Crossword clues for propeller
Longman Dictionary of Contemporary English
The Collaborative International Dictionary
Propeller \Pro*pel"ler\, n.
One who, or that which, propels.
A contrivance for propelling a steam vessel, usually consisting of a screw placed in the stern under water, and made to revolve by an engine; a propeller wheel.
A steamboat thus propelled; a screw steamer.
Propeller wheel,the screw, usually having two or more blades, used in propelling a vessel.
Douglas Harper's Etymology Dictionary
1780, "anything that propels," agent noun from propel. In mechanical sense, 1809, of ships; of flying machines (in a broad, theoretical sense) 1842, in the specific modern sense 1853.
n. 1 One who, or that which, propels. 2 A mechanical device, with shaped blades that turn on a shaft, to push against air or water, especially one used to propel an aircraft or boat. 3 A steamboat thus propelled; a screw steamer.
n. a mechanical device that rotates to push against air or water [syn: propellor]
A propeller is a type of fan that transmits power by converting rotational motion into thrust. A pressure difference is produced between the forward and rear surfaces of the airfoil-shaped blade, and a fluid (such as air or water) is accelerated behind the blade. Propeller dynamics, like those of aircraft wings, can be modelled by either or both Bernoulli's principle and Newton's third law. A marine propeller of this type is sometimes colloquially known as a screw propeller or screw, however there is a different class of propellers known as cycloidal propellers - they are characterized by the higher propulsive efficiency averaging 0.72 compared to the screw propellers average of 0.6 and the ability to throw thrust in any direction at any time. Their disadvantages are higher mechanical complexity and higher cost.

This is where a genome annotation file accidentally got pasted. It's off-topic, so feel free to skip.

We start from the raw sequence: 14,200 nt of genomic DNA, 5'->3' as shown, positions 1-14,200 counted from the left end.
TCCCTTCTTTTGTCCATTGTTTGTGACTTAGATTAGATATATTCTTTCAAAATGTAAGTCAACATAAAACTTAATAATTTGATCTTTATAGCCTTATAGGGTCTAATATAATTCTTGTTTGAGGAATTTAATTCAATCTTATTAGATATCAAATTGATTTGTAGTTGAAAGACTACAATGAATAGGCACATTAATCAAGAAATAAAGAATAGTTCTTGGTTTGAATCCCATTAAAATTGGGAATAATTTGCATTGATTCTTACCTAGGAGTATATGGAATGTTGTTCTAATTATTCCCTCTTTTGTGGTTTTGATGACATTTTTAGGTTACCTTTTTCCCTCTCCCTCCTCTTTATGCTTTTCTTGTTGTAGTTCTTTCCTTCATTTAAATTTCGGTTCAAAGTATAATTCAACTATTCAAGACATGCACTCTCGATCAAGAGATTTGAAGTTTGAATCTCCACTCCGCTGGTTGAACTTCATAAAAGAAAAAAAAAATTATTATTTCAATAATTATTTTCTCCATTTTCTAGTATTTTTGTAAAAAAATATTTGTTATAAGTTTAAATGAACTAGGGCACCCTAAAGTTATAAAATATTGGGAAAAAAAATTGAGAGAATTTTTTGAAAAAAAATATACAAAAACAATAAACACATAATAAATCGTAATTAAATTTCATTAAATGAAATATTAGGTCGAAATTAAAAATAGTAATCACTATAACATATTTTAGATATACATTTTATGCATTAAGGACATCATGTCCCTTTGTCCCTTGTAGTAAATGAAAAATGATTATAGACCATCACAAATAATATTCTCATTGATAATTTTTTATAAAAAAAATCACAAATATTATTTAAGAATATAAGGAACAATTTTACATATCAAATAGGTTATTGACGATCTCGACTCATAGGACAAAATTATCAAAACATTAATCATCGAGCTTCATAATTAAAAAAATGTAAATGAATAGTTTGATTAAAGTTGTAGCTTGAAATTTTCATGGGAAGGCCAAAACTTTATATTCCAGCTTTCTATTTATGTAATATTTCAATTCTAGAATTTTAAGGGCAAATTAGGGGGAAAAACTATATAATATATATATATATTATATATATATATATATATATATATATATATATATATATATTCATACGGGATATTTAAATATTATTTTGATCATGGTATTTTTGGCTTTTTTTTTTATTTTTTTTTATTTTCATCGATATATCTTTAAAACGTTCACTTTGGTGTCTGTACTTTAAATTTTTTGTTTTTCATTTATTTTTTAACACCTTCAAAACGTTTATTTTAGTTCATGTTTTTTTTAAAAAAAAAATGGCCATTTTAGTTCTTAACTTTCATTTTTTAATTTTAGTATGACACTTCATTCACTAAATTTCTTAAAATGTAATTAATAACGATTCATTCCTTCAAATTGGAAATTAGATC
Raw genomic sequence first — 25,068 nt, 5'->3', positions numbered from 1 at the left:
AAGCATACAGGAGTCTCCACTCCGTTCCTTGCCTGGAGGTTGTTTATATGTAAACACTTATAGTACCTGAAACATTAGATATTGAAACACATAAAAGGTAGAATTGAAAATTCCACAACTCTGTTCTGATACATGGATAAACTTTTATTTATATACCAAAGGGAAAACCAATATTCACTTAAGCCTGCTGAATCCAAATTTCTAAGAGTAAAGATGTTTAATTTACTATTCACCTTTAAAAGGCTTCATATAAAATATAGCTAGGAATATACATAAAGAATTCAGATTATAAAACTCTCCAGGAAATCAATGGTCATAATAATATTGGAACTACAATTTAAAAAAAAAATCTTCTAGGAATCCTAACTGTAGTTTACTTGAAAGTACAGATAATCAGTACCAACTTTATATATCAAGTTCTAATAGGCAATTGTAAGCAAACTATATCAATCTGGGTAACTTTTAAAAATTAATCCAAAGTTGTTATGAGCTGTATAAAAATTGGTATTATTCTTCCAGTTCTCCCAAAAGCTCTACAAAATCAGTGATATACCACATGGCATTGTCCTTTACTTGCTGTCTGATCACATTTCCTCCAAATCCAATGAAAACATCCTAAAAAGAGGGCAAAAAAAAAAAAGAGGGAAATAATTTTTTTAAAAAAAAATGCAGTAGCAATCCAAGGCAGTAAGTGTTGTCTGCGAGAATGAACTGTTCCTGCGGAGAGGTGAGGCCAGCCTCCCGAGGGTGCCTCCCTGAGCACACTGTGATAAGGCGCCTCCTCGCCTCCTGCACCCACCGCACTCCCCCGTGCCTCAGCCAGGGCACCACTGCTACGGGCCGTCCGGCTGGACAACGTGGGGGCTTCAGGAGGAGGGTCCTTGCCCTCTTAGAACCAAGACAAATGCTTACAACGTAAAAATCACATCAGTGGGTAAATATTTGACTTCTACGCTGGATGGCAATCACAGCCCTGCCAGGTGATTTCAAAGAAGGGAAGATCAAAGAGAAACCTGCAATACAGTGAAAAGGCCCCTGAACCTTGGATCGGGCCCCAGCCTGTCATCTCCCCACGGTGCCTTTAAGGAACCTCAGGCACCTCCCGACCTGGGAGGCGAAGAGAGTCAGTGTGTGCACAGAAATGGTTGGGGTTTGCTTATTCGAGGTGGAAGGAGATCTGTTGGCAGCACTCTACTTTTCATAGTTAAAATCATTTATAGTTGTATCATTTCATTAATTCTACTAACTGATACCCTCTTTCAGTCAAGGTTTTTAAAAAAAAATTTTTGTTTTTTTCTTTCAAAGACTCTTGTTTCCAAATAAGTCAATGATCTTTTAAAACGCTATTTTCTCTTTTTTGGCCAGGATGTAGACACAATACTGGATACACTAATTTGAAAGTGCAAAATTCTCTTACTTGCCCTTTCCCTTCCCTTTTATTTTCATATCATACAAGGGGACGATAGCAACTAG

Propeller is the fifth album by Dayton, Ohio indie rock group Guided by Voices.
An aircraft propeller (noun /prəˈpel·ər/) or airscrew converts rotary motion from an engine or other mechanical power source, to provide propulsive force. It comprises a rotating power-driven hub, to which are attached several radial airfoil-section blades such that the whole assembly rotates about a longitudinal axis. The blade pitch may be fixed, manually variable to a few set positions, or of the automatically-variable "constant-speed" type.
The propeller attaches to the power source's driveshaft either directly or, especially on larger designs, through reduction gearing.
Most early aircraft propellers were carved by hand from solid or laminated wood, while metal construction later became popular. More recently, composite materials are becoming increasingly used.
Propellers are only suitable for use at subsonic airspeeds up to around 480 mph (770 km/h), as above this speed the blade tip speed begins to go supersonic, with the consequent shockwaves causing high drag and other mechanical difficulties.
Propeller is an Estonian punk band formed in 1978.
Propeller is a theatre company which presents the plays of William Shakespeare in the UK and around the world. The director is Edward Hall, and the casts are exclusively male actors.
Propeller is a 2002 studio album from the American singer-songwriter Peter Stuart. The album marked Stuart's solo debut. Stuart had previously formed the rock band Dog's Eye View in 1994. Before their hiatus, Stuart had been Dog's Eye View's lead vocalist and songwriter.
The album's lead single was " With My Heart in Your Hands".
A propeller is a device that converts rotational motion into thrust.